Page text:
{update, Mod, Change}
        {update, Mod, DepMods}
        {update, Mod, Change, DepMods}
        {update, Mod, Change, PrePurge, PostPurge, DepMods}
        {update, Mod, Timeout, Change, PrePurge, PostPurge, DepMods}
        {update, Mod, ModType, Timeout, Change, PrePurge, PostPurge, DepMods}
          Mod = atom()
          ModType = static | dynamic
          Timeout = int()>0 | default | infinity
          Change = soft | {advanced,Extra}
            Extra = term()
          PrePurge = PostPurge = soft_purge | brutal_purge
          DepMods = [Mod]
 
        Synchronized  code  replacement  of processes using the module Mod. All
        those processes are suspended using sys:suspend, the new version of the
        module is loaded and then the processes are resumed using sys:resume.
 
        Change  defaults  to soft and defines the type of code change. If it is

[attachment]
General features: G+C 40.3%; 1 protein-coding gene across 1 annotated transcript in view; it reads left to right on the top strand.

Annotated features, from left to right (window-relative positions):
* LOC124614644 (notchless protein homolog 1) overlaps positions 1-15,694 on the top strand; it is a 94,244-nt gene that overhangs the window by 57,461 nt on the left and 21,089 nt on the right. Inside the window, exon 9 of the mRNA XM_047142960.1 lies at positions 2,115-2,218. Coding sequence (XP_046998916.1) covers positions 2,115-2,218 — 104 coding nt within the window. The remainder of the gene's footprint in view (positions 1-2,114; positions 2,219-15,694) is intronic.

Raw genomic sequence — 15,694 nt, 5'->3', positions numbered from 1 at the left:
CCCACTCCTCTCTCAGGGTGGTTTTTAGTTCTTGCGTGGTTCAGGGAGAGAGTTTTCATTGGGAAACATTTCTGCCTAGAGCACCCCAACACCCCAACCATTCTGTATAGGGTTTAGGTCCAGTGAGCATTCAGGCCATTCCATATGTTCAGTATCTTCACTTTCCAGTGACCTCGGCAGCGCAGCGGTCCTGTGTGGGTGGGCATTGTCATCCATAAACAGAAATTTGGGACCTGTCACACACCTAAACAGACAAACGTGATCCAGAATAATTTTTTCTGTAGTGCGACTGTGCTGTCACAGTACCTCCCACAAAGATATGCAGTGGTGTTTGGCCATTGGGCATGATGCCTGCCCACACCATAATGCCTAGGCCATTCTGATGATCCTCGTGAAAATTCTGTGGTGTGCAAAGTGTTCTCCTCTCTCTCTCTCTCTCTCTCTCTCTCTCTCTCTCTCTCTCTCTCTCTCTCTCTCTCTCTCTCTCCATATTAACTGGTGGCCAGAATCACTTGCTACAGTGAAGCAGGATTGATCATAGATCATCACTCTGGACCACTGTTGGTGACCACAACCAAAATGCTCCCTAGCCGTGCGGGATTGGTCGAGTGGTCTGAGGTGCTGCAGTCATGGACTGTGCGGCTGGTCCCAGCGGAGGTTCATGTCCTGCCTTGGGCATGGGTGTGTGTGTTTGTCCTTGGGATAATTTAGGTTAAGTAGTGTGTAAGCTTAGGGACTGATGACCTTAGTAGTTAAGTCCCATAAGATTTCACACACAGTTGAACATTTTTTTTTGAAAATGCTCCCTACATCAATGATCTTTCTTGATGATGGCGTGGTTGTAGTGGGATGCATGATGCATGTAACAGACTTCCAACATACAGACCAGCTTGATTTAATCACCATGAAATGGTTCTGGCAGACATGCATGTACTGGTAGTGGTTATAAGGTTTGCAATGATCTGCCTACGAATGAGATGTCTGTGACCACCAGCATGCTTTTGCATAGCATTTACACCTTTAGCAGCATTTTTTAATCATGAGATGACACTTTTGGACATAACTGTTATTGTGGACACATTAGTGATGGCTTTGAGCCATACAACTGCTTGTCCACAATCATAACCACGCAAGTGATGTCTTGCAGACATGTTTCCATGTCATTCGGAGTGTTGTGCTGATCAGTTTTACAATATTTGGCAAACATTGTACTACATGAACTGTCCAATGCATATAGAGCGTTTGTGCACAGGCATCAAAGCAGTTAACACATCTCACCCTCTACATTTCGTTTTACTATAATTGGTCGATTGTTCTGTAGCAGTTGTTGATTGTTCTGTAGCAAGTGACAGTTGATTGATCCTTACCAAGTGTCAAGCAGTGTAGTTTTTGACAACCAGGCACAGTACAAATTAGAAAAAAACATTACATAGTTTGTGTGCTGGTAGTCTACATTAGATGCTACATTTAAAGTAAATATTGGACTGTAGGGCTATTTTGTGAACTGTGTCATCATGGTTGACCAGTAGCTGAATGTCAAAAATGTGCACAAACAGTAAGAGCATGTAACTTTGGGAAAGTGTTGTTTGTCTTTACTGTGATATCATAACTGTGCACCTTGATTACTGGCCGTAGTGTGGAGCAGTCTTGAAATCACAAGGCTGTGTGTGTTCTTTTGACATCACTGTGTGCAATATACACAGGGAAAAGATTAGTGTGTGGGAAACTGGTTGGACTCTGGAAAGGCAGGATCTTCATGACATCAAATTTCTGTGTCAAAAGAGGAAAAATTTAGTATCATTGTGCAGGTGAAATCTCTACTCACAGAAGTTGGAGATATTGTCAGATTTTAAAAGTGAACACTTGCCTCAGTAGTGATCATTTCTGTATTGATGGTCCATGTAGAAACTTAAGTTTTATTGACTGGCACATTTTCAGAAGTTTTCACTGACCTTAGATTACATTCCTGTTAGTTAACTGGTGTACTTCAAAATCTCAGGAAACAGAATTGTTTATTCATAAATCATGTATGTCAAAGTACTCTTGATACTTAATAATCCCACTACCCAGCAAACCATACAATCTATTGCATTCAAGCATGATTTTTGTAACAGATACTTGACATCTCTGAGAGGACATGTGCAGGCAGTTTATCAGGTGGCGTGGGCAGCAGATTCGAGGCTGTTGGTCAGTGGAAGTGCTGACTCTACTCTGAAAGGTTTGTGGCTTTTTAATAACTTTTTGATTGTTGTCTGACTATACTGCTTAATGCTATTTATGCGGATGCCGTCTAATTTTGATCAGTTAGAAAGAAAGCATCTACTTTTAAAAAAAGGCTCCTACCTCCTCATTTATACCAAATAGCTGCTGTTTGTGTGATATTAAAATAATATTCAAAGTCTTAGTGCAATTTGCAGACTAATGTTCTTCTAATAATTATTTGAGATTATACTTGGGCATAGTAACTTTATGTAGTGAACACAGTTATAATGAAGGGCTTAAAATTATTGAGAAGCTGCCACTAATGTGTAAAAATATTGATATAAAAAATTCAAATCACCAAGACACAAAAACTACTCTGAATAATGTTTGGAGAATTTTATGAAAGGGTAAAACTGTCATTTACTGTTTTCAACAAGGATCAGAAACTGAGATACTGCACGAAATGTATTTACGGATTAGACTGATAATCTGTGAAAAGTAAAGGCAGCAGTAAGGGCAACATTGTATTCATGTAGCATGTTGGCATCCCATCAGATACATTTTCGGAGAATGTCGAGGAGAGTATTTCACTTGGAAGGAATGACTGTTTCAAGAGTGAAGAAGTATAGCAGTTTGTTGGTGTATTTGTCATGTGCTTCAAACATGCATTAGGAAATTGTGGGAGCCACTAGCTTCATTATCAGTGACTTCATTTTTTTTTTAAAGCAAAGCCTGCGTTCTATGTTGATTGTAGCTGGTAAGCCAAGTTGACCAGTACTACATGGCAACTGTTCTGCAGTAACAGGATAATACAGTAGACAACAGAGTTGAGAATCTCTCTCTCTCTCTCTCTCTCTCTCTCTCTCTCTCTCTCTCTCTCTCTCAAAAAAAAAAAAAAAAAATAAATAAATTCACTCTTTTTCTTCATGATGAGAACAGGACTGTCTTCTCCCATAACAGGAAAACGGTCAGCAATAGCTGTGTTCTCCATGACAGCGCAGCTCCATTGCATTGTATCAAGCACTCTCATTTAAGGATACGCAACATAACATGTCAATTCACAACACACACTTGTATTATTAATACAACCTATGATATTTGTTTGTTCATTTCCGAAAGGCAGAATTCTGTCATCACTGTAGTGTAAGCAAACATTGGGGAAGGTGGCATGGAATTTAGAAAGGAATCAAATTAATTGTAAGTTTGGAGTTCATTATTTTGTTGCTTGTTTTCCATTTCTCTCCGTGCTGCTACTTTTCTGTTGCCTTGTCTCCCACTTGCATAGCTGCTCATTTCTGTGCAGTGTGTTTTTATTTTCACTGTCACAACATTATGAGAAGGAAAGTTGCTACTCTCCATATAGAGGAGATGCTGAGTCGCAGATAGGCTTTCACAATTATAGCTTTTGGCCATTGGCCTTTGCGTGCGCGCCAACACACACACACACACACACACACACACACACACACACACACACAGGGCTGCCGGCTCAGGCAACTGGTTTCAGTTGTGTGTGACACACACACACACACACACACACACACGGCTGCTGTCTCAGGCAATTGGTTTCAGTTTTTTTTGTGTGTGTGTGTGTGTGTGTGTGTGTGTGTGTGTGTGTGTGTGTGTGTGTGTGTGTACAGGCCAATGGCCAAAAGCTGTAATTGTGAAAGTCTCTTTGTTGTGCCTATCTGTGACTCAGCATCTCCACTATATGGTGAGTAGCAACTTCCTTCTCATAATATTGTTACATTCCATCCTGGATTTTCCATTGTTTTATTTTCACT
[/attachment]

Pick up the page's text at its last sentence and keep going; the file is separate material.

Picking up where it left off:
set to  {advanced,  Extra},  processes  implemented  using  gen_server,
        gen_fsm or gen_event will transform their internal state by calling the
        callback function code_change. Special processes will call the callback
        function  system_code_change/4. In both cases, the term Extra is passed
        as an argument to the callback function.
 
        PrePurge defaults to brutal_purge and controls what action to take with
        processes that are executing old code before loading the new version of
        the module. If the value is brutal_purge, the processes are killed.  If
        the  value  is  soft_purge,  release_handler:install_release/1  returns
        {error, {old_processes, Mod}}.
 
        PostPurge defaults to brutal_purge and controls  what  action  to  take
        with  processes that are executing old code when the new version of the
        module has been loaded. If the  value  is  brutal_purge,  the  code  is
        purged when the release is made permanent and the processes are killed.
        If the value is soft_purge, the release handler will purge the old code